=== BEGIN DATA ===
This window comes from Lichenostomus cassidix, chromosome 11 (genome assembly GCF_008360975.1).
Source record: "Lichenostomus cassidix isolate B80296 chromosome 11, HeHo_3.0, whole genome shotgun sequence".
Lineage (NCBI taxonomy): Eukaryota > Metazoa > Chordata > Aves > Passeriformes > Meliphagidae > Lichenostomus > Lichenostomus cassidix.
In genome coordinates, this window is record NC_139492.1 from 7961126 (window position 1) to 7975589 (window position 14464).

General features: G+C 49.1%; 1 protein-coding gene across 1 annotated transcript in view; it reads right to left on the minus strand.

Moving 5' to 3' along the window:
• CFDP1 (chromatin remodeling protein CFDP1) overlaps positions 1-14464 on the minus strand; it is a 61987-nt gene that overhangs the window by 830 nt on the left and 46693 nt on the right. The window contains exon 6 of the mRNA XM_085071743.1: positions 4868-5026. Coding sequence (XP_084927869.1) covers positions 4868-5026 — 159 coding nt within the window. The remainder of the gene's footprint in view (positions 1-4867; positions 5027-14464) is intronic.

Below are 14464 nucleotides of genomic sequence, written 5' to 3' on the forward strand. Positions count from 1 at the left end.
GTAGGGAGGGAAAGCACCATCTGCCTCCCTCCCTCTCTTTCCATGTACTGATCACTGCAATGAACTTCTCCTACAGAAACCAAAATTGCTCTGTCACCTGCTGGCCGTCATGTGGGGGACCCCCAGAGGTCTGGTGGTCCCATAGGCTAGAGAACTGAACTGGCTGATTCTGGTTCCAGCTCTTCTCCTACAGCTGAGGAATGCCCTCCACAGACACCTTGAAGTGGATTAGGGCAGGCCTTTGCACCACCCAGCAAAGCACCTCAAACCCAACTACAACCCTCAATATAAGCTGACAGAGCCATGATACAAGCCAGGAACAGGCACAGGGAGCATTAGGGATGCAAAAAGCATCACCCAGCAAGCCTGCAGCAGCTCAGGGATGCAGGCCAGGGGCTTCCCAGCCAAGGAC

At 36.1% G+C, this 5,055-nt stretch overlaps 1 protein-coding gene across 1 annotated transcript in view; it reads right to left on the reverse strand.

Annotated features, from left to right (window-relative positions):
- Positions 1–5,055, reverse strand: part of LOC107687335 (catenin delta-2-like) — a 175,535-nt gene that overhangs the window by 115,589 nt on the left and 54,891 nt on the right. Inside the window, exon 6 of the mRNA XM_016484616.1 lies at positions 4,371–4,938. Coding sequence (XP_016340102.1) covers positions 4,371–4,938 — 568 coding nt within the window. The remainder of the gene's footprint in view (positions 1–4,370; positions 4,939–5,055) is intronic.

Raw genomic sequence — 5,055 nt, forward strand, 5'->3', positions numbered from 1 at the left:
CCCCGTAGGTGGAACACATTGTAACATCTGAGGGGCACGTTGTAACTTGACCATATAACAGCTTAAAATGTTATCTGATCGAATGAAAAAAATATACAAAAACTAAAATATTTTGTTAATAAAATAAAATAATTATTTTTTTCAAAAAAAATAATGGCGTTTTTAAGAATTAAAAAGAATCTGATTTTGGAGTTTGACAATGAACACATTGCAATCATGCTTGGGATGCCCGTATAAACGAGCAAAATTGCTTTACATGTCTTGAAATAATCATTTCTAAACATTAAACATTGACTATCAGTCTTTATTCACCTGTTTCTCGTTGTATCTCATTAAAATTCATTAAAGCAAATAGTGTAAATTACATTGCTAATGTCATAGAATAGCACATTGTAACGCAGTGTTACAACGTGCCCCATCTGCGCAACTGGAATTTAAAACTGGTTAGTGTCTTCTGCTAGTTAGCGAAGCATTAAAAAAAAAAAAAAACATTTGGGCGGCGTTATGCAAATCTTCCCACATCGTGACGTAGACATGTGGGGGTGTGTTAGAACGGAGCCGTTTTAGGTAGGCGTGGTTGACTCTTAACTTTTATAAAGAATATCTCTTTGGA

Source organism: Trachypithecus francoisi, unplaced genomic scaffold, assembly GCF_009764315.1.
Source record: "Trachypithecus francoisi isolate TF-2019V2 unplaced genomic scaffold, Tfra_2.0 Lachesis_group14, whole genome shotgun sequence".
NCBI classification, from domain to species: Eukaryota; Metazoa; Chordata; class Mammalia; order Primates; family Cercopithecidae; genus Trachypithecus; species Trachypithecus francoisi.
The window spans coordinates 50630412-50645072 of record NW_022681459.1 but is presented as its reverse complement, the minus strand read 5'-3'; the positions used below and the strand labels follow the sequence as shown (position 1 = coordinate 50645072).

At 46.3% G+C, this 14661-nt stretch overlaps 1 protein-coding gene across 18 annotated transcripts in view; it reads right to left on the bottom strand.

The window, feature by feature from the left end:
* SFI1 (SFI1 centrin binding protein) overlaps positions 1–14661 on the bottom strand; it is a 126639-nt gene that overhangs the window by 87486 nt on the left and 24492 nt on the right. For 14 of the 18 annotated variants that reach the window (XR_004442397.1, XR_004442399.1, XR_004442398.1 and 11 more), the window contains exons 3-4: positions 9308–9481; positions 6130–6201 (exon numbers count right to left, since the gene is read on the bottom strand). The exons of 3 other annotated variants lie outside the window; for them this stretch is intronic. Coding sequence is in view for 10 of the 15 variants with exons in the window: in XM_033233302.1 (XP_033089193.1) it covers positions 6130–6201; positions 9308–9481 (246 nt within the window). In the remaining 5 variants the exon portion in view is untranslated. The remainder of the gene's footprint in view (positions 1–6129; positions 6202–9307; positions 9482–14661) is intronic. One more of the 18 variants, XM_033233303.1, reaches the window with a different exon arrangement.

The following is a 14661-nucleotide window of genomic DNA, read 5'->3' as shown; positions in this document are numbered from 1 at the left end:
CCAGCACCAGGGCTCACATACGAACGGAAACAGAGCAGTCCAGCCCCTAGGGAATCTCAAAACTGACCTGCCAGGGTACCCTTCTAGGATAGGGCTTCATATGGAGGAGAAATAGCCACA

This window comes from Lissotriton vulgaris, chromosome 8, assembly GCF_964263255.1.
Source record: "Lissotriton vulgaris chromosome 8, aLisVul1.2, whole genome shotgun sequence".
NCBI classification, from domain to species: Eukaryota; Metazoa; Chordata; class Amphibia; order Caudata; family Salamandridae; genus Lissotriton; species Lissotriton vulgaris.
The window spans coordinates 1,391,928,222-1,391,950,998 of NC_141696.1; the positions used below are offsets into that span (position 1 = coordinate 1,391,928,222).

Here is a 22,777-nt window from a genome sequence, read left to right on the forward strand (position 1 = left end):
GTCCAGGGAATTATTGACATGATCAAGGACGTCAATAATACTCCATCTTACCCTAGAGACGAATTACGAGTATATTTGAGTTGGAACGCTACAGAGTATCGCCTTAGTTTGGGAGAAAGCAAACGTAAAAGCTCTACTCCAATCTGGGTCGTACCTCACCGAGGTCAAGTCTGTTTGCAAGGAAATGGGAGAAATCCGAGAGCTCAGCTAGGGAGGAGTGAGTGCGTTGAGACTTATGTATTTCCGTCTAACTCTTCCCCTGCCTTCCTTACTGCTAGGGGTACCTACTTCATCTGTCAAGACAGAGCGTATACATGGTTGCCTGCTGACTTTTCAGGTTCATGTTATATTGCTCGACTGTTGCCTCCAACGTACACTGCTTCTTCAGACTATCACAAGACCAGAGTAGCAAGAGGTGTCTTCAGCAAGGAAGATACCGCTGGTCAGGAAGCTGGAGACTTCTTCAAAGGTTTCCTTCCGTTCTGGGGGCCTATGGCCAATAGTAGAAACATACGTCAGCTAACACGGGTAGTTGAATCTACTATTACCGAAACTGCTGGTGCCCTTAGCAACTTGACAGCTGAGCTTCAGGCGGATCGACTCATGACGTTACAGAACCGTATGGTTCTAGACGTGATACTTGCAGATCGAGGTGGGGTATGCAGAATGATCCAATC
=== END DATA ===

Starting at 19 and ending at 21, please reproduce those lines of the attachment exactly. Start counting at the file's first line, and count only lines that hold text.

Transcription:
At 46.3% G+C, this 14661-nt stretch overlaps 1 protein-coding gene across 18 annotated transcripts in view; it reads right to left on the bottom strand.

The window, feature by feature from the left end:
* SFI1 (SFI1 centrin binding protein) overlaps positions 1–14661 on the bottom strand; it is a 126639-nt gene that overhangs the window by 87486 nt on the left and 24492 nt on the right. For 14 of the 18 annotated variants that reach the window (XR_004442397.1, XR_004442399.1, XR_004442398.1 and 11 more), the window contains exons 3-4: positions 9308–9481; positions 6130–6201 (exon numbers count right to left, since the gene is read on the bottom strand). The exons of 3 other annotated variants lie outside the window; for them this stretch is intronic. Coding sequence is in view for 10 of the 15 variants with exons in the window: in XM_033233302.1 (XP_033089193.1) it covers positions 6130–6201; positions 9308–9481 (246 nt within the window). In the remaining 5 variants the exon portion in view is untranslated. The remainder of the gene's footprint in view (positions 1–6129; positions 6202–9307; positions 9482–14661) is intronic. One more of the 18 variants, XM_033233303.1, reaches the window with a different exon arrangement.